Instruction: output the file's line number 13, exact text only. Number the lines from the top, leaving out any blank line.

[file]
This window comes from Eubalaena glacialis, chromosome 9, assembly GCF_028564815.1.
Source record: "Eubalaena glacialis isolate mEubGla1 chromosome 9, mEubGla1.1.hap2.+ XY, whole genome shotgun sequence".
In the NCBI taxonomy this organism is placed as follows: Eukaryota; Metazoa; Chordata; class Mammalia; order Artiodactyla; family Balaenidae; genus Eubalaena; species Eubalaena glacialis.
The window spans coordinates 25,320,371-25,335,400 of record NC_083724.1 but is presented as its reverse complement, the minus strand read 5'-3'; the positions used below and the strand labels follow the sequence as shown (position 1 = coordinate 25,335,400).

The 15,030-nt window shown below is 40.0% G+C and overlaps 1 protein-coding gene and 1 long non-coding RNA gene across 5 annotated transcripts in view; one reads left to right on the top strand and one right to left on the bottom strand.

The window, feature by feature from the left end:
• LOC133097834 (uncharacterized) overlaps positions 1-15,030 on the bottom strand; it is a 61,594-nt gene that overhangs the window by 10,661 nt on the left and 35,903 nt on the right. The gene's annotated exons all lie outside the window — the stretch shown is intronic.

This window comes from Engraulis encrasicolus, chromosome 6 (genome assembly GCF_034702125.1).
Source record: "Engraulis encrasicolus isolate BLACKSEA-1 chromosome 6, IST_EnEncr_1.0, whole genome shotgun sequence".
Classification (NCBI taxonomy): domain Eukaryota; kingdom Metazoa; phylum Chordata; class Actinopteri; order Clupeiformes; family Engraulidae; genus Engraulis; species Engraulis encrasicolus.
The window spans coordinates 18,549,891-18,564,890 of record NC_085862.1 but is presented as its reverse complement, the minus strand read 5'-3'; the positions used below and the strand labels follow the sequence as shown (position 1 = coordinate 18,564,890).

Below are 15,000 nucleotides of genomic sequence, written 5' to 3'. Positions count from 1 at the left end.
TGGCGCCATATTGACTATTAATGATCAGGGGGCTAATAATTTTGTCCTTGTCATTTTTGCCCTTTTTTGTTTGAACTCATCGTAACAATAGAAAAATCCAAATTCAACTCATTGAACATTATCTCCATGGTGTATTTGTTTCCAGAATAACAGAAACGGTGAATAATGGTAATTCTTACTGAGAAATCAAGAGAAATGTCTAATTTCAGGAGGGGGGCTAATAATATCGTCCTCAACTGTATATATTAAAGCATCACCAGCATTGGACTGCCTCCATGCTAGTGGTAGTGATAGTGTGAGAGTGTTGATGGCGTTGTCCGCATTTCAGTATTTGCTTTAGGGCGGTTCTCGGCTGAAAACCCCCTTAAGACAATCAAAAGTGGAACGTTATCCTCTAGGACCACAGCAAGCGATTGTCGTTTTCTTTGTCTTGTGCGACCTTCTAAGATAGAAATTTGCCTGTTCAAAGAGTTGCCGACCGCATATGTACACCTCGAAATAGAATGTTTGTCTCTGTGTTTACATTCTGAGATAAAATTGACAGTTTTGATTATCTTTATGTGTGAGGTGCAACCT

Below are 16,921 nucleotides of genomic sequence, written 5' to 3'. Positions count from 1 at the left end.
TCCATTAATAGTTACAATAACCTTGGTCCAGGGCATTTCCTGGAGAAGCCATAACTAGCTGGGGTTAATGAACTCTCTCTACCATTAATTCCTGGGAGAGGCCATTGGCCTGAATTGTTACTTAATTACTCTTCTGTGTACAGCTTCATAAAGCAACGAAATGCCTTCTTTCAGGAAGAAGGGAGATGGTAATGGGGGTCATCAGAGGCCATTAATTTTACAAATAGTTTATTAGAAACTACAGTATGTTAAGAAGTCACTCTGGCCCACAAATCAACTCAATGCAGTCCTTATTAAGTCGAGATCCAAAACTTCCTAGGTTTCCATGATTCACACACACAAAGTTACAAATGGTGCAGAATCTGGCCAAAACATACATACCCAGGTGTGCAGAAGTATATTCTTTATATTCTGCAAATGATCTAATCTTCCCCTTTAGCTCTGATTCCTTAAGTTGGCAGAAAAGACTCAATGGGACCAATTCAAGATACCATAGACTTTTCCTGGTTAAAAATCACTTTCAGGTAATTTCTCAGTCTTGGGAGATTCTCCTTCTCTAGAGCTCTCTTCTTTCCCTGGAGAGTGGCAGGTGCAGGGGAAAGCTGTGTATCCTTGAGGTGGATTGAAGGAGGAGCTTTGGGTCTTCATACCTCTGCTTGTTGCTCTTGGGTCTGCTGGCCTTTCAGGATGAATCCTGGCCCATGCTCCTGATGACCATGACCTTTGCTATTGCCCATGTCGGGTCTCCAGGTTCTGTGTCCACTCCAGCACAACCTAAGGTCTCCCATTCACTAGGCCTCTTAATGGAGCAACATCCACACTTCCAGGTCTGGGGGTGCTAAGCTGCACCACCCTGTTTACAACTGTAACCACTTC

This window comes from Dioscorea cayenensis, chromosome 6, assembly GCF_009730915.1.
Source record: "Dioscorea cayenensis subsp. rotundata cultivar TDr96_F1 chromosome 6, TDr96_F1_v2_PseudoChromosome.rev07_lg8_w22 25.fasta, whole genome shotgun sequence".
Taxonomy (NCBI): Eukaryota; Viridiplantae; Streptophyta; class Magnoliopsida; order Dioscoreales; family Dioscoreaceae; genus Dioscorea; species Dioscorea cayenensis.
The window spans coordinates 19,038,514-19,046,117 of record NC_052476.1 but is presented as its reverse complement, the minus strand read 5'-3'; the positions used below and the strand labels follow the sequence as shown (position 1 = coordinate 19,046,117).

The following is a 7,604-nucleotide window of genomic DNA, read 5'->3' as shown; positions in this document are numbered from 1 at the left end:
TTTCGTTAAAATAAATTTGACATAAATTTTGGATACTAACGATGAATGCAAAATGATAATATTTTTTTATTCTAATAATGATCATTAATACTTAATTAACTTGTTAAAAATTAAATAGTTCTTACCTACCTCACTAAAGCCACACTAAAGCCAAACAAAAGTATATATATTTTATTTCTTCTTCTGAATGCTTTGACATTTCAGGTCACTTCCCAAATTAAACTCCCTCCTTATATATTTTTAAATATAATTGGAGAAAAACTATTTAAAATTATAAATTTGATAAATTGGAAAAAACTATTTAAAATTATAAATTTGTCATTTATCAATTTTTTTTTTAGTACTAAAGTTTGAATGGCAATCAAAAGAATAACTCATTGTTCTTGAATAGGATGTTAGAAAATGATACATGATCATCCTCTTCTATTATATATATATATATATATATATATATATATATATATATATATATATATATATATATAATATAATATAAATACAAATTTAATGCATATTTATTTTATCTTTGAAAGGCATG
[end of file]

TGGCGCCATATTGACTATTAATGATCAGGGGGCTAATAATTTTGTCCTTGTCATTTTTGCCCTTTTTTGTTTGAACTCATCGTAACAATAGAAAAATCCAAATTCAACTCATTGAACATTATCTCCATGGTGTATTTGTTTCCAGAATAACAGAAACGGTGAATAATGGTAATTCTTACTGAGAAATCAAGAGAAATGTCTAATTTCAGGAGGGGGGCTAATAATATCGTCCTCAACTGTATATATTAAAGCATCACCAGCATTGGACTGCCTCCATGCTAGTGGTAGTGATAGTGTGAGAGTGTTGATGGCGTTGTCCGCATTTCAGTATTTGCTTTAGGGCGGTTCTCGGCTGAAAACCCCCTTAAGACAATCAAAAGTGGAACGTTATCCTCTAGGACCACAGCAAGCGATTGTCGTTTTCTTTGTCTTGTGCGACCTTCTAAGATAGAAATTTGCCTGTTCAAAGAGTTGCCGACCGCATATGTACACCTCGAAATAGAATGTTTGTCTCTGTGTTTACATTCTGAGATAAAATTGACAGTTTTGATTATCTTTATGTGTGAGGTGCAACCT